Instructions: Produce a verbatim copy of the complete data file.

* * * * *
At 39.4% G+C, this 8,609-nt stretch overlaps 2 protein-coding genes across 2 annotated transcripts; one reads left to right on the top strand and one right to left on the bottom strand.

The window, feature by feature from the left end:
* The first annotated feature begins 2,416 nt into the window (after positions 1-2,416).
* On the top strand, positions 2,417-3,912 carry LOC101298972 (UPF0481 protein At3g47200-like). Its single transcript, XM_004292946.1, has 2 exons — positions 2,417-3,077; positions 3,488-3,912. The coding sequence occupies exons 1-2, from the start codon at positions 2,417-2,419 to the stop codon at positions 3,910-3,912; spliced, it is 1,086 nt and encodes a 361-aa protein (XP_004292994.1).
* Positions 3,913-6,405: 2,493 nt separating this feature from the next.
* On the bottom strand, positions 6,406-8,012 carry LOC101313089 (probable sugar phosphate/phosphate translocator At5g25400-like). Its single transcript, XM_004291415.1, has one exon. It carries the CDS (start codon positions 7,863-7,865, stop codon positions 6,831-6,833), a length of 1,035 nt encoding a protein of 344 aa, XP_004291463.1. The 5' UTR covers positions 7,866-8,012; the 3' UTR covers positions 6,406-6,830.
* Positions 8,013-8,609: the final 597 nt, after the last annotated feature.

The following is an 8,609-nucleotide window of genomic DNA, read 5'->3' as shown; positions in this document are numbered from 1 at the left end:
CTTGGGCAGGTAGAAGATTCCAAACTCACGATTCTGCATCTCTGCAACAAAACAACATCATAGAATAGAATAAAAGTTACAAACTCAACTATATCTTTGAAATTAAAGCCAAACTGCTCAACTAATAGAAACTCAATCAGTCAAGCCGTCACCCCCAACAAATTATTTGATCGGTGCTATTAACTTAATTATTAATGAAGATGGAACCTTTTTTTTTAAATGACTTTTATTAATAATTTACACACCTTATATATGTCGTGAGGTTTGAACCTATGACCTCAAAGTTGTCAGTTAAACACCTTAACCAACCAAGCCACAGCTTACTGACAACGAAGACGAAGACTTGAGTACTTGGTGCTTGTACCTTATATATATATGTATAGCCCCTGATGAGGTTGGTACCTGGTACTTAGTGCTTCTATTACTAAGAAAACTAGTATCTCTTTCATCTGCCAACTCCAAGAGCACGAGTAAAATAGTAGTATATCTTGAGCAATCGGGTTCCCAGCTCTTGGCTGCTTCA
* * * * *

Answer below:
At 39.4% G+C, this 8,609-nt stretch overlaps 2 protein-coding genes across 2 annotated transcripts; one reads left to right on the top strand and one right to left on the bottom strand.

The window, feature by feature from the left end:
* The first annotated feature begins 2,416 nt into the window (after positions 1-2,416).
* On the top strand, positions 2,417-3,912 carry LOC101298972 (UPF0481 protein At3g47200-like). Its single transcript, XM_004292946.1, has 2 exons — positions 2,417-3,077; positions 3,488-3,912. The coding sequence occupies exons 1-2, from the start codon at positions 2,417-2,419 to the stop codon at positions 3,910-3,912; spliced, it is 1,086 nt and encodes a 361-aa protein (XP_004292994.1).
* Positions 3,913-6,405: 2,493 nt separating this feature from the next.
* On the bottom strand, positions 6,406-8,012 carry LOC101313089 (probable sugar phosphate/phosphate translocator At5g25400-like). Its single transcript, XM_004291415.1, has one exon. It carries the CDS (start codon positions 7,863-7,865, stop codon positions 6,831-6,833), a length of 1,035 nt encoding a protein of 344 aa, XP_004291463.1. The 5' UTR covers positions 7,866-8,012; the 3' UTR covers positions 6,406-6,830.
* Positions 8,013-8,609: the final 597 nt, after the last annotated feature.

The following is an 8,609-nucleotide window of genomic DNA, read 5'->3' as shown; positions in this document are numbered from 1 at the left end:
CTTGGGCAGGTAGAAGATTCCAAACTCACGATTCTGCATCTCTGCAACAAAACAACATCATAGAATAGAATAAAAGTTACAAACTCAACTATATCTTTGAAATTAAAGCCAAACTGCTCAACTAATAGAAACTCAATCAGTCAAGCCGTCACCCCCAACAAATTATTTGATCGGTGCTATTAACTTAATTATTAATGAAGATGGAACCTTTTTTTTTAAATGACTTTTATTAATAATTTACACACCTTATATATGTCGTGAGGTTTGAACCTATGACCTCAAAGTTGTCAGTTAAACACCTTAACCAACCAAGCCACAGCTTACTGACAACGAAGACGAAGACTTGAGTACTTGGTGCTTGTACCTTATATATATATGTATAGCCCCTGATGAGGTTGGTACCTGGTACTTAGTGCTTCTATTACTAAGAAAACTAGTATCTCTTTCATCTGCCAACTCCAAGAGCACGAGTAAAATAGTAGTATATCTTGAGCAATCGGGTTCCCAGCTCTTGGCTGCTTCA